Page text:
Classic Computer Magazine Archive COMPUTE! ISSUE 165 / JUNE 1994 / PAGE 44

Chips ahoy: the new CPUs. (central processing units; includes related article and glossary) (Buyers Guide)
by Steven J. Vaughan-Nichols

Choosing a chip can seem complicated, but all you have to do is ask yourself what you need.

Once it was easy. When you wanted a new computer with a blazingly hot central processing unit (CPU), you just bought one with Intel's newest record breaker, and all was right. Those days are gone. Now, you have to face an alphabet soup of chip makers: Advanced Micro Devices (AMD), Cyrix, Texas Instruments, and even IBM. Making matters even more confusing, Intel is producing a bewildering array of chips. And, as if that weren't bad enough, there are all these exotic chips like the PowerPC and the Alpha, which just might represent the future of computing.

What's a buyer to do? Well, fasten your seat belt, because we're off on a full-speed-ahead journey into the land of chips. Once you know what you need out of your chip, all you have to do is look over your choices.

The Basics

It seems as if all of the PC CPU makers give their chips names that make them sound compatible with Intel chips. But how do you know that the x86 chips from all these vendors will really be compatible with your DOS and Windows programs? I was unable to find solid claims of any major program or operating system failing on any of the non-Intel chips. In my testing experience, I have yet to see even one oddity. When it comes to compatibility, you can rest easy; any x86 chip you buy today will be able to run your software.

A much harder question to answer is how fast these chips are when compared to one another. This becomes especially perplexing given the names that chips go by these days. For example, a Cyrix Cx486SLC has 486 in its name, but it acts like a 32-bit 486 only when the data is actually inside the chip. For data input and output, it relies on a 16-bit bus. So why bother with it? The Cx486SLC is priced and marketed to compete not against i486s, but i386SXs. Cyrix makes no bones about this. The SLC is meant to be today's low-end chip, not a middle-of-the-road 486 competitor. The newer Cx486SLC2 chips have speeds up to 50 MHz and a 32-bit external bus.

Another concern many users share is that their chip vendors might go up in smoke one day because of lawsuits. While it's true that lawsuits among chip makers are becoming more common, it's unlikely that any of the major vendors will be driven out of business. Most of the judicial battles have been won by the smaller companies, and there's little to show that the trend might reverse.

Cyrix will continue to make Intel-compatible CPUs. Intel, in the face of losing several court decisions to Cyrix, agreed in February to a settlement. While Intel may yet appeal some of the decisions that have gone against it, it now seems clear that Cyrix will be in the x86 chip business for the long haul.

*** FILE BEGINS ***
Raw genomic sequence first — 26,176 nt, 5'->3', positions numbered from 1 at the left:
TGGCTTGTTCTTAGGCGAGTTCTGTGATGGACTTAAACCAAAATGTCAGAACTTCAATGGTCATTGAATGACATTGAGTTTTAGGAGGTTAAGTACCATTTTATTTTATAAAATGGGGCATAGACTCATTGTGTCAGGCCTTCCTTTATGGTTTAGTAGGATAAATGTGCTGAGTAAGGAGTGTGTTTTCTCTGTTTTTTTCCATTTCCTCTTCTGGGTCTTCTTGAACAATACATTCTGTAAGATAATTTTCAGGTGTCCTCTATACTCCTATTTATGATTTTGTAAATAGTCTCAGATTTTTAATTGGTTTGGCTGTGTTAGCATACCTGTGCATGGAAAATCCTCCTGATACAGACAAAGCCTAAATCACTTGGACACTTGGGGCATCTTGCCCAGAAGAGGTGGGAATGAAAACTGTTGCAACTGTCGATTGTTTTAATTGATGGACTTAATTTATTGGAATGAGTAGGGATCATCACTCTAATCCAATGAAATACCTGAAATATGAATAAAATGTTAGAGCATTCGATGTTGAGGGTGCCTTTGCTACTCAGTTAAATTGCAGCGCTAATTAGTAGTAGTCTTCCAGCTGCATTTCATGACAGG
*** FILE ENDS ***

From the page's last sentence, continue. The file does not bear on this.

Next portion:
Good Chips, Good Decisions

If you're like most PC buyers, you're probably asking yourself, "How can I pick the right CPU?" There is no right or wrong CPU. The only question is whether the chip you select will deliver the performance you require. But before we talk about chips, you have to realize that the CPU is only part of the story. Overall system performance should concern you more than CPU performance.

Before you go out and buy a system, get all the information you can on its overall track record. Remember that a computer can perform only as fast as its slowest component. The components that can make a computer look like either a snail or a lightning bolt are the video card and the hard disk; their speeds vary the most.

A standard benchmark for video card performance is the WinMark. It's possible to cheat on the WinMark (some video card manufacturers are alleged to have built in circuitry that checks to see whether WinMark is running and, if it is, generates impressive results), so the numbers generated by the test aren't foolproof. Also, there are different versions of WinMark available, which might generate different ratings. But generally, a rating above 12 million would indicate a fast video card, and a rating below 8 million would indicate a card with dismal performance. More and more, manufacturers are installing slow video to keep system prices low. Watch out for that practice.

You don't want to buy a hard disk with an access time of 40 milliseconds or above. When you buy a system, get the fastest hard disk available and install caches to speed it up even more. Generally, disk compression doesn't appreciably change a hard disk's performance.

You will want to buy a system with an EISA expansion bus and probably a VL-bus (VESA local bus) or PCI bus (Intel local bus) unless your work doesn't depend on a high-speed bus.

You'll want to buy a system with the fastest RAM available that you can afford. Even very fast RAM might have trouble keeping up with the hottest CPUs available, and for that reason, you should also look for systems with secondary caches of very fast memory--a cache of 256K is a minimum.

A good system is like a good team: It must be made up of good individual performers. A hot CPU will chill out if it's part of a low-performing team. But once you've made sure your system has what it takes, it's time to choose a CPU, and that's what this feature is about. The broad range of chips can generally be broken down into low-end, middle-of-the-road, and hot performers. We'll cover each of these in turn.

The Low End